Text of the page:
From publicly disclosed incidents, we know that more than 8.5 billion records were leaked or compromised in 2019.¹ Following the COVID-19 pandemic, monetary losses due to data breaches have continued to pile up. In 2021, the FBI’s Internet Crime Complaint Center (IC3) received 847,376 reported complaints (up 7% from 2020) with potential losses exceeding $6.9 billion.² According to a 2022 report, 83% of organizations studied have had more than one data breach.³
The stakes have been raised, and the challenges faced by information security teams and their IT counterparts have never been greater. While we monitor networks, reinforce firewalls and install patches, we often overlook another critical vulnerability, one that is literally staring us in the face: the sensitive information displayed on our computer screens.
Sooner or later, all data becomes visual – and susceptible to visual hacking.
“Protecting the company’s assets is a role that everyone in the organization needs to play. Security is the responsibility of all employees.”
—Michael Musto, former Deputy Chief Information Security Officer, 3M
The next time you attend a conference or event, look around and note the amount of exposed data displayed on phones and laptops. Anyone wandering by could snap a picture of a screen displaying sensitive information. It can happen in the blink of an eye.
In a visual hacking experiment sponsored by 3M, a white hat researcher walking through an office successfully obtained sensitive data 91% of the time.⁴ While electronic breaches typically leave a data trail for forensics investigators to follow, visual hacks leave no such trace.
A 2022 study found that 82% of data security breaches involved “the human element” in some way: stolen credentials, misuse of organizational resources or simple human error.⁵ Exposed screens are a major way the human element can cause breaches. Consider the people who may walk through your office: visitors, contractors, delivery persons and employees from different departments. What can they see? What is that information worth? What are your employees doing to protect their onscreen data?
A simple step toward keeping visual data private.
A 3M™ Privacy Filter attaches to a display and gives the intended user a clear view of their screen while blocking side views. Even someone sitting next to them won’t be able to read their data.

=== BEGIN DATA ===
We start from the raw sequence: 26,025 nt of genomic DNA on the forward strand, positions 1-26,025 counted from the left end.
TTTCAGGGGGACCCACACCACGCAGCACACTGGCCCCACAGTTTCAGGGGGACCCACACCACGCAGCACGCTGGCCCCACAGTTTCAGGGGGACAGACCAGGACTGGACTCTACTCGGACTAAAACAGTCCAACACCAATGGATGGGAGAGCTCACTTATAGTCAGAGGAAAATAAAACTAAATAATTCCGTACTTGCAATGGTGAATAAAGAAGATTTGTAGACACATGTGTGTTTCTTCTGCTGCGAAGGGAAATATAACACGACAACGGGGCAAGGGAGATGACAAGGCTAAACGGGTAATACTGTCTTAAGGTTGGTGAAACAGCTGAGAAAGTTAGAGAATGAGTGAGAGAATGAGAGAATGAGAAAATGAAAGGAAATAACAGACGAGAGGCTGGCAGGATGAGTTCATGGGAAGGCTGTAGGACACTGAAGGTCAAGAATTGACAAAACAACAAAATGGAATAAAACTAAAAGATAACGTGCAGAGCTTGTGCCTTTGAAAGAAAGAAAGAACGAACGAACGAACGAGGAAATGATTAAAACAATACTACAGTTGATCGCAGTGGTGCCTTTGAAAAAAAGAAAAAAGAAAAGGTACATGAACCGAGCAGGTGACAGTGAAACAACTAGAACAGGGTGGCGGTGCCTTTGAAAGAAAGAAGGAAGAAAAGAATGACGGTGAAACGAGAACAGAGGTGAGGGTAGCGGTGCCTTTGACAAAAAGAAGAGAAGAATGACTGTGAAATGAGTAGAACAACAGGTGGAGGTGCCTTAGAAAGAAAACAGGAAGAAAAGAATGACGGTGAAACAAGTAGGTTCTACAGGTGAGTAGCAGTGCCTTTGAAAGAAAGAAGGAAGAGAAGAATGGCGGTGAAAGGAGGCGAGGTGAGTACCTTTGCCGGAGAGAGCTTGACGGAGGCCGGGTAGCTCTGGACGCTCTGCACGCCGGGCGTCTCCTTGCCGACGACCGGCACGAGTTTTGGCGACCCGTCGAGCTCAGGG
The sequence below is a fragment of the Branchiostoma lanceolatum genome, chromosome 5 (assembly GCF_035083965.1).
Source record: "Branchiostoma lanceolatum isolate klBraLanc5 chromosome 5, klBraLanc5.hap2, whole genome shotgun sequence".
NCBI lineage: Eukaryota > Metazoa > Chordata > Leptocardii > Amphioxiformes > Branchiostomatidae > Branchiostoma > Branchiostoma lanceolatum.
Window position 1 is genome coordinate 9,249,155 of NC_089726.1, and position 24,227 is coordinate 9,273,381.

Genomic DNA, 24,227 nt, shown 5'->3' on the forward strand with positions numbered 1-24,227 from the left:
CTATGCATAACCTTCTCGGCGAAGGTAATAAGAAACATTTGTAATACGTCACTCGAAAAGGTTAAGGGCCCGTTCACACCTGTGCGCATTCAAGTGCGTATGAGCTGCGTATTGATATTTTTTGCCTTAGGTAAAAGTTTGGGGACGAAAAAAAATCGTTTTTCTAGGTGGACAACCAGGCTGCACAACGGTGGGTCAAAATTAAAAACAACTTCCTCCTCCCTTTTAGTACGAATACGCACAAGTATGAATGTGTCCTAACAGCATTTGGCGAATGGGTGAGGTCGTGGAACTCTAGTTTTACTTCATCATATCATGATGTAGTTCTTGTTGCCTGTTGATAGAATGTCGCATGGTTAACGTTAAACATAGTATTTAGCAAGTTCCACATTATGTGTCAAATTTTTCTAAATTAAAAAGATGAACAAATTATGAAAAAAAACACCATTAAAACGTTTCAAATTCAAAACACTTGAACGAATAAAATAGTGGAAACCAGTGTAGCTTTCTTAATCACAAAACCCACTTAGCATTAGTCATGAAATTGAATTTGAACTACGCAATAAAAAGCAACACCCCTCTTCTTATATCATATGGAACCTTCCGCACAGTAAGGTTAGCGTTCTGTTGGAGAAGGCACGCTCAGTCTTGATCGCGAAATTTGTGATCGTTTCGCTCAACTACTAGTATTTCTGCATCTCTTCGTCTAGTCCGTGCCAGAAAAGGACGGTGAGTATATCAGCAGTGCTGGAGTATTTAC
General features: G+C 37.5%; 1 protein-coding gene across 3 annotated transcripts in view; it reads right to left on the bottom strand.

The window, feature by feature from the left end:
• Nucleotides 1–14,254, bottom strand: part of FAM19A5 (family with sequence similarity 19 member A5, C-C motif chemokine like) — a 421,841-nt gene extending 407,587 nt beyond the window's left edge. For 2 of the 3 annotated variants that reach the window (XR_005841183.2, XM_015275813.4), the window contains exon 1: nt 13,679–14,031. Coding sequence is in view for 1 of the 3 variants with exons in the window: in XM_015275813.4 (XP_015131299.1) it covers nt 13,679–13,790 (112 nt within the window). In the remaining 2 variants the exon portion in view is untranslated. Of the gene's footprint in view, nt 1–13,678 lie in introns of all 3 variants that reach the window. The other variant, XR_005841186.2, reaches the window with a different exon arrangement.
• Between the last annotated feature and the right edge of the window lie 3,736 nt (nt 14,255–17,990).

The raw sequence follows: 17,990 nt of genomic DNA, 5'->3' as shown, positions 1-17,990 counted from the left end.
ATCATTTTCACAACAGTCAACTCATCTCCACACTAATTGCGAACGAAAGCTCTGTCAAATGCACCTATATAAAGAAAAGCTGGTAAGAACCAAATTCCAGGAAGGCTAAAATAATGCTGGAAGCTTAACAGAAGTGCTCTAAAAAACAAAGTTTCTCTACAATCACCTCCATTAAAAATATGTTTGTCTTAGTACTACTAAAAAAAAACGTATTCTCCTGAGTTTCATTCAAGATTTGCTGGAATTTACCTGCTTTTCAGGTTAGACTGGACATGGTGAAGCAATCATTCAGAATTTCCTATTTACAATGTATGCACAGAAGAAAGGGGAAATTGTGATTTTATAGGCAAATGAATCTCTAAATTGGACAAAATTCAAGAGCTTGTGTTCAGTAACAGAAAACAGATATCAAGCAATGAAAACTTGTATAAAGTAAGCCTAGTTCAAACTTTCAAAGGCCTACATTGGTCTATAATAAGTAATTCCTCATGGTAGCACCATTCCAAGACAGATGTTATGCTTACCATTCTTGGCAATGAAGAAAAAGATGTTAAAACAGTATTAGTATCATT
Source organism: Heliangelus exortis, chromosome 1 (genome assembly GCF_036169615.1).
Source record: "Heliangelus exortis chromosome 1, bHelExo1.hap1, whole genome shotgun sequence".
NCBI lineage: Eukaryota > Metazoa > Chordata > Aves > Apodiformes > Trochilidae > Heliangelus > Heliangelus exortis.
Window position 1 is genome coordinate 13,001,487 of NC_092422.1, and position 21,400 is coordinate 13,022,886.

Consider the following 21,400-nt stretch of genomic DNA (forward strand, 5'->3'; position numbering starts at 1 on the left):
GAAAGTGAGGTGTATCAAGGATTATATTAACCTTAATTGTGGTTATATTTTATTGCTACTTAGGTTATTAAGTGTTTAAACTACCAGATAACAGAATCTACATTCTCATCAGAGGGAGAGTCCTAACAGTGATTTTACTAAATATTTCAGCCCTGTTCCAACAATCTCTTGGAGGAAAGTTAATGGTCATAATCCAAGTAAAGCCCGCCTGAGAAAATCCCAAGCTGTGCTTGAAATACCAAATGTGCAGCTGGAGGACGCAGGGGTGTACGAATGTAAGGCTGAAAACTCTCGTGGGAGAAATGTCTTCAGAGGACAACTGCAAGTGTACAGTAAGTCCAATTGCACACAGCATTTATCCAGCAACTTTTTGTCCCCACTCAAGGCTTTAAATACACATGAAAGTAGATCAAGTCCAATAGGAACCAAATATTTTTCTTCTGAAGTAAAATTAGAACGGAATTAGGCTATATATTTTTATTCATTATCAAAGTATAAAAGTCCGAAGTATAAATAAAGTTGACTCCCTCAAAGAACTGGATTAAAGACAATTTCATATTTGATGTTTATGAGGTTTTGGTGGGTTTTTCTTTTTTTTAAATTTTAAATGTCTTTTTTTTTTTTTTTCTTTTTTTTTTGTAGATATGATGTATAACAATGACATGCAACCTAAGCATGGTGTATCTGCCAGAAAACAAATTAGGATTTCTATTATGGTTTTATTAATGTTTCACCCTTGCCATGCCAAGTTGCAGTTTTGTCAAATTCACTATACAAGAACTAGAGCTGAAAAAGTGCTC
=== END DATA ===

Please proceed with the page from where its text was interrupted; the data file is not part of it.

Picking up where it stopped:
"Visual hacking presents a unique challenge that cannot be solved through digital technologies. There are limited solutions protecting our privacy against this threat.”
Screen privacy has always been a key part of effective data security. Over a decade ago, much of the workforce switched from desktop computers to laptops and other portable devices. But following the COVID-19 pandemic and global shift to remote work, the risks of visual hacking have risen significantly. Sensitive data is now displayed on various devices in all kinds of public spaces: cafés, hotel lobbies, airport terminals and even the cramped middle seat of an airplane, with prying eyes just inches away.
Screen privacy filters have become not just an accessory but a necessity for an organization’s comprehensive IT data protection plan. No matter where work is done, you can help your employees safeguard intellectual property, trade secrets, communications and customer information on their screens.
Michael Musto, former 3M Deputy Chief Information Security Officer, has discussed data protection in depth with his counterparts at other companies. He observed that “they, like us, are overwhelmed with electronic security measures; let alone having bandwidth to take on the physical security measures of privacy screens.” He added that “the attacks are relentless, and the threats are always changing.”
An easy-to-use solution
3M™ Privacy Filters can help IT managers and their employees safeguard intellectual property, trade secrets, communications and customer information on their screens in an everchanging workplace. 3M™ Bright Screen Privacy Filters, for example, can be attached to laptops to help block visual hackers while providing 85% light transmission for intended users. This makes them 25% brighter than competing black privacy filters. In the office, at home or anywhere else employees work, privacy screens from 3M can help them effortlessly protect the information on your organization’s screens.